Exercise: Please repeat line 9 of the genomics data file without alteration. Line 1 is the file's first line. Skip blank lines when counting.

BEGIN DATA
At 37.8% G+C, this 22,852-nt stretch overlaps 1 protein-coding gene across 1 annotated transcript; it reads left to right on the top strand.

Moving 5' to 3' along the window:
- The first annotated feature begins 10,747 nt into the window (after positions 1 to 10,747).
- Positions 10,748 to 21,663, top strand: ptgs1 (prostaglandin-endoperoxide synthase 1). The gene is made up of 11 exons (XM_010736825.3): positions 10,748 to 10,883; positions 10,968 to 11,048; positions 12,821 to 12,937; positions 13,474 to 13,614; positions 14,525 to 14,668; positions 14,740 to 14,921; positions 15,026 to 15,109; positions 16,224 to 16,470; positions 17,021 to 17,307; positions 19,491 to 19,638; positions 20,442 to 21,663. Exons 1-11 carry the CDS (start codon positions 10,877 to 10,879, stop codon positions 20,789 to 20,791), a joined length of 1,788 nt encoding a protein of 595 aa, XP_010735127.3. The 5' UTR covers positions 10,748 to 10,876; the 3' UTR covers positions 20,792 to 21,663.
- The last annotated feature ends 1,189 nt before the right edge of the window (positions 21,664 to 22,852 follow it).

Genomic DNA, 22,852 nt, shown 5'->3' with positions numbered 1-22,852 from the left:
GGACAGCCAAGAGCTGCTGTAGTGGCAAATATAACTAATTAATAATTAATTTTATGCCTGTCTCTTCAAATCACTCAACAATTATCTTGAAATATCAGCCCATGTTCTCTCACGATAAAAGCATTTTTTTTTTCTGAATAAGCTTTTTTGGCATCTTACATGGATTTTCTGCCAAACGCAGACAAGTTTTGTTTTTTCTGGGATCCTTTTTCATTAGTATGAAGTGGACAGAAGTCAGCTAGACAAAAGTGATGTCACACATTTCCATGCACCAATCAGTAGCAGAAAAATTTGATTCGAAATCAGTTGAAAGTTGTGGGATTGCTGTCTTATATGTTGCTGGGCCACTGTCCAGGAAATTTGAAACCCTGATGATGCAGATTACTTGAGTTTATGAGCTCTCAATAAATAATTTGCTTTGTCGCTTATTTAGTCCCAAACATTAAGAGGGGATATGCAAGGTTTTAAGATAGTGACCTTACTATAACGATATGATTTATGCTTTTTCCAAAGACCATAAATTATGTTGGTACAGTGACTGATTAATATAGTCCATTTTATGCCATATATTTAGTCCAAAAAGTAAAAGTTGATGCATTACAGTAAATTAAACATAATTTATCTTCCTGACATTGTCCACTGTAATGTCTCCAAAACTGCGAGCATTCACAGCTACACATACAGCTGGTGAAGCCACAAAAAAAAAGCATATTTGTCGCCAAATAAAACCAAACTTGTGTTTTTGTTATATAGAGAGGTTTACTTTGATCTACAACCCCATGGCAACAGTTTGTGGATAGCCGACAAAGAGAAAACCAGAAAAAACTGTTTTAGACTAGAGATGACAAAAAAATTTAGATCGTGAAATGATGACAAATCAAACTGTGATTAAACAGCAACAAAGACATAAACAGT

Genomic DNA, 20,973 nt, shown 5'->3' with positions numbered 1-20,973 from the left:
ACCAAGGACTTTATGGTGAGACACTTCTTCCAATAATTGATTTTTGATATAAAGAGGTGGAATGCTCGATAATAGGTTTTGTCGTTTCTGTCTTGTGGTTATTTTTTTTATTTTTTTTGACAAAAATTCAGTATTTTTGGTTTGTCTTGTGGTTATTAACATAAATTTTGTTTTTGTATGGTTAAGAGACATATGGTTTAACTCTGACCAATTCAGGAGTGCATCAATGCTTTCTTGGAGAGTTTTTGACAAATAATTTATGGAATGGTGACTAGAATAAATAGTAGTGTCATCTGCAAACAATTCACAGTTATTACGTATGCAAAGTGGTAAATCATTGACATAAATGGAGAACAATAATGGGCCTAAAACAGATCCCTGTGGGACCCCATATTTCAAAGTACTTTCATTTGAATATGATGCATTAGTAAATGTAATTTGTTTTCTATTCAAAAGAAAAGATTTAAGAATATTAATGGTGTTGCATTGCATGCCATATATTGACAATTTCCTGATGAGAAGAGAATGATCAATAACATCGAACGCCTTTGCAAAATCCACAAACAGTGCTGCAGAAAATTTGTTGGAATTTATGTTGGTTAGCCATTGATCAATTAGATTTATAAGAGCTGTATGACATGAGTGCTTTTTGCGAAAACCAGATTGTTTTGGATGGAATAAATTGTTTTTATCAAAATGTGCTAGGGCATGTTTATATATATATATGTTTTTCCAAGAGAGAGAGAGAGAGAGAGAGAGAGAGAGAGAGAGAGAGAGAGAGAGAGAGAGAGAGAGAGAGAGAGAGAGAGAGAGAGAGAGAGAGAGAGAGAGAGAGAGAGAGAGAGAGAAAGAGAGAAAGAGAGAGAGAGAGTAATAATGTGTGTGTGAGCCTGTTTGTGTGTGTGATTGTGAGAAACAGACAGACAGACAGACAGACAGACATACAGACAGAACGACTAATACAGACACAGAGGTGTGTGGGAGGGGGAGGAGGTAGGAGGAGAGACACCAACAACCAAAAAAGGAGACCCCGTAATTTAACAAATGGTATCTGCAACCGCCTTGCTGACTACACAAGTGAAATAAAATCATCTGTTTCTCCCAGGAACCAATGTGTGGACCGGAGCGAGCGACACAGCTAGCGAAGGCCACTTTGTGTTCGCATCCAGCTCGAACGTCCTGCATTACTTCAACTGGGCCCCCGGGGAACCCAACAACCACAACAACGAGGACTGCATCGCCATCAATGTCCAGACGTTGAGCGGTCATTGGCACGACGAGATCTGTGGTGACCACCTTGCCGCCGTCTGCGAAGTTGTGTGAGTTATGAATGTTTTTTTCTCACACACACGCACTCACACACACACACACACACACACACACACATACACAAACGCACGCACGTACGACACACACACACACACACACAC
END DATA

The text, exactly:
ACCAAGGACTTTATGGTGAGACACTTCTTCCAATAATTGATTTTTGATATAAAGAGGTGGAATGCTCGATAATAGGTTTTGTCGTTTCTGTCTTGTGGTTATTTTTTTTATTTTTTTTGACAAAAATTCAGTATTTTTGGTTTGTCTTGTGGTTATTAACATAAATTTTGTTTTTGTATGGTTAAGAGACATATGGTTTAACTCTGACCAATTCAGGAGTGCATCAATGCTTTCTTGGAGAGTTTTTGACAAATAATTTATGGAATGGTGACTAGAATAAATAGTAGTGTCATCTGCAAACAATTCACAGTTATTACGTATGCAAAGTGGTAAATCATTGACATAAATGGAGAACAATAATGGGCCTAAAACAGATCCCTGTGGGACCCCATATTTCAAAGTACTTTCATTTGAATATGATGCATTAGTAAATGTAATTTGTTTTCTATTCAAAAGAAAAGATTTAAGAATATTAATGGTGTTGCATTGCATGCCATATATTGACAATTTCCTGATGAGAAGAGAATGATCAATAACATCGAACGCCTTTGCAAAATCCACAAACAGTGCTGCAGAAAATTTGTTGGAATTTATGTTGGTTAGCCATTGATCAATTAGATTTATAAGAGCTGTATGACATGAGTGCTTTTTGCGAAAACCAGATTGTTTTGGATGGAATAAATTGTTTTTATCAAAATGTGCTAGGGCATGTTTATATATATATATGTTTTTCCAAGAGAGAGAGAGAGAGAGAGAGAGAGAGAGAGAGAGAGAGAGAGAGAGAGAGAGAGAGAGAGAGAGAGAGAGAGAGAGAGAGAGAGAGAGAGAGAGAGAGAGAGAGAGAGAGAAAGAGAGAAAGAGAGAGAGAGAGTAATAATGTGTGTGTGAGCCTGTTTGTGTGTGTGATTGTGAGAAACAGACAGACAGACAGACAGACAGACATACAGACAGAACGACTAATACAGACACAGAGGTGTGTGGGAGGGGGAGGAGGTAGGAGGAGAGACACCAACAACCAAAAAAGGAGACCCCGTAATTTAACAAATGGTATCTGCAACCGCCTTGCTGACTACACAAGTGAAATAAAATCATCTGTTTCTCCCAGGAACCAATGTGTGGACCGGAGCGAGCGACACAGCTAGCGAAGGCCACTTTGTGTTCGCATCCAGCTCGAACGTCCTGCATTACTTCAACTGGGCCCCCGGGGAACCCAACAACCACAACAACGAGGACTGCATCGCCATCAATGTCCAGACGTTGAGCGGTCATTGGCACGACGAGATCTGTGGTGACCACCTTGCCGCCGTCTGCGAAGTTGTGTGAGTTATGAATGTTTTTTTCTCACACACACGCACTCACACACACACACACACACACACACACACATACACAAACGCACGCACGTACGACACACACACACACACACACAC